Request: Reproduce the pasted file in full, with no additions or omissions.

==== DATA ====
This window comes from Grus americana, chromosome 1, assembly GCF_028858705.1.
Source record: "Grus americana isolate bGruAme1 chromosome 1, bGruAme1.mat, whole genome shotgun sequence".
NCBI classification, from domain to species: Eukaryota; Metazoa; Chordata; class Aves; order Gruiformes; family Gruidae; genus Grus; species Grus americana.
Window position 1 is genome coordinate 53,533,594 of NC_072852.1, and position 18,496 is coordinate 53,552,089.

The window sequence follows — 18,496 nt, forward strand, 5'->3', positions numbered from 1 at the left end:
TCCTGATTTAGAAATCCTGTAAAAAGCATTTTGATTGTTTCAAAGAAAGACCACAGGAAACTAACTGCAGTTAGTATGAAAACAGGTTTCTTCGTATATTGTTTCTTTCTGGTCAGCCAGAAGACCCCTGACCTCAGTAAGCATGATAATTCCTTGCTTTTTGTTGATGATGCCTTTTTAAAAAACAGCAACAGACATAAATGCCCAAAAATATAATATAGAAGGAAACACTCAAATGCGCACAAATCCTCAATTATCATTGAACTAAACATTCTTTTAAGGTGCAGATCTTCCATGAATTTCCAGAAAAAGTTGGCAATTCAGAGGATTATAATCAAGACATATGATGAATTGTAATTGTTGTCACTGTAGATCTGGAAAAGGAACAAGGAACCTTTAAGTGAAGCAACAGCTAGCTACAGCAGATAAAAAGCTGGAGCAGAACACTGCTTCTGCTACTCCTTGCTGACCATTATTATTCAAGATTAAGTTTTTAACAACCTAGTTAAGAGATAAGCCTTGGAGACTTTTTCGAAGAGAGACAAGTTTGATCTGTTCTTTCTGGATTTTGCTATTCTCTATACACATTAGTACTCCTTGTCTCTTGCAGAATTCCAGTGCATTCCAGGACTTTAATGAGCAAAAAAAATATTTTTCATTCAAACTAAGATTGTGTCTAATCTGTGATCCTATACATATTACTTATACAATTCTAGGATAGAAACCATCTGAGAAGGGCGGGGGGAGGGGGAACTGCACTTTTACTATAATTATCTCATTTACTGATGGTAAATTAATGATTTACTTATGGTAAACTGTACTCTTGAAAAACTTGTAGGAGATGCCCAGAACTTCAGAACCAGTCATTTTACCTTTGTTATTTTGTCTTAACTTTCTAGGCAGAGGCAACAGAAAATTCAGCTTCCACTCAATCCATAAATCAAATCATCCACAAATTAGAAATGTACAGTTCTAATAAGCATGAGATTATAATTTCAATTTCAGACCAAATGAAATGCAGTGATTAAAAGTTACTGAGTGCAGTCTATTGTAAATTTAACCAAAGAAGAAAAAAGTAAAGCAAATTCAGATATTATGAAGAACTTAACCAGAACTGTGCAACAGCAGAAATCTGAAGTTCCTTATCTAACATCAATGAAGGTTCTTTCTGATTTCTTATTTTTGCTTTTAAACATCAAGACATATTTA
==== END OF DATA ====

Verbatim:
This window comes from Grus americana, chromosome 1, assembly GCF_028858705.1.
Source record: "Grus americana isolate bGruAme1 chromosome 1, bGruAme1.mat, whole genome shotgun sequence".
NCBI classification, from domain to species: Eukaryota; Metazoa; Chordata; class Aves; order Gruiformes; family Gruidae; genus Grus; species Grus americana.
Window position 1 is genome coordinate 53,533,594 of NC_072852.1, and position 18,496 is coordinate 53,552,089.

The window sequence follows — 18,496 nt, forward strand, 5'->3', positions numbered from 1 at the left end:
TCCTGATTTAGAAATCCTGTAAAAAGCATTTTGATTGTTTCAAAGAAAGACCACAGGAAACTAACTGCAGTTAGTATGAAAACAGGTTTCTTCGTATATTGTTTCTTTCTGGTCAGCCAGAAGACCCCTGACCTCAGTAAGCATGATAATTCCTTGCTTTTTGTTGATGATGCCTTTTTAAAAAACAGCAACAGACATAAATGCCCAAAAATATAATATAGAAGGAAACACTCAAATGCGCACAAATCCTCAATTATCATTGAACTAAACATTCTTTTAAGGTGCAGATCTTCCATGAATTTCCAGAAAAAGTTGGCAATTCAGAGGATTATAATCAAGACATATGATGAATTGTAATTGTTGTCACTGTAGATCTGGAAAAGGAACAAGGAACCTTTAAGTGAAGCAACAGCTAGCTACAGCAGATAAAAAGCTGGAGCAGAACACTGCTTCTGCTACTCCTTGCTGACCATTATTATTCAAGATTAAGTTTTTAACAACCTAGTTAAGAGATAAGCCTTGGAGACTTTTTCGAAGAGAGACAAGTTTGATCTGTTCTTTCTGGATTTTGCTATTCTCTATACACATTAGTACTCCTTGTCTCTTGCAGAATTCCAGTGCATTCCAGGACTTTAATGAGCAAAAAAAATATTTTTCATTCAAACTAAGATTGTGTCTAATCTGTGATCCTATACATATTACTTATACAATTCTAGGATAGAAACCATCTGAGAAGGGCGGGGGGAGGGGGAACTGCACTTTTACTATAATTATCTCATTTACTGATGGTAAATTAATGATTTACTTATGGTAAACTGTACTCTTGAAAAACTTGTAGGAGATGCCCAGAACTTCAGAACCAGTCATTTTACCTTTGTTATTTTGTCTTAACTTTCTAGGCAGAGGCAACAGAAAATTCAGCTTCCACTCAATCCATAAATCAAATCATCCACAAATTAGAAATGTACAGTTCTAATAAGCATGAGATTATAATTTCAATTTCAGACCAAATGAAATGCAGTGATTAAAAGTTACTGAGTGCAGTCTATTGTAAATTTAACCAAAGAAGAAAAAAGTAAAGCAAATTCAGATATTATGAAGAACTTAACCAGAACTGTGCAACAGCAGAAATCTGAAGTTCCTTATCTAACATCAATGAAGGTTCTTTCTGATTTCTTATTTTTGCTTTTAAACATCAAGACATATTTA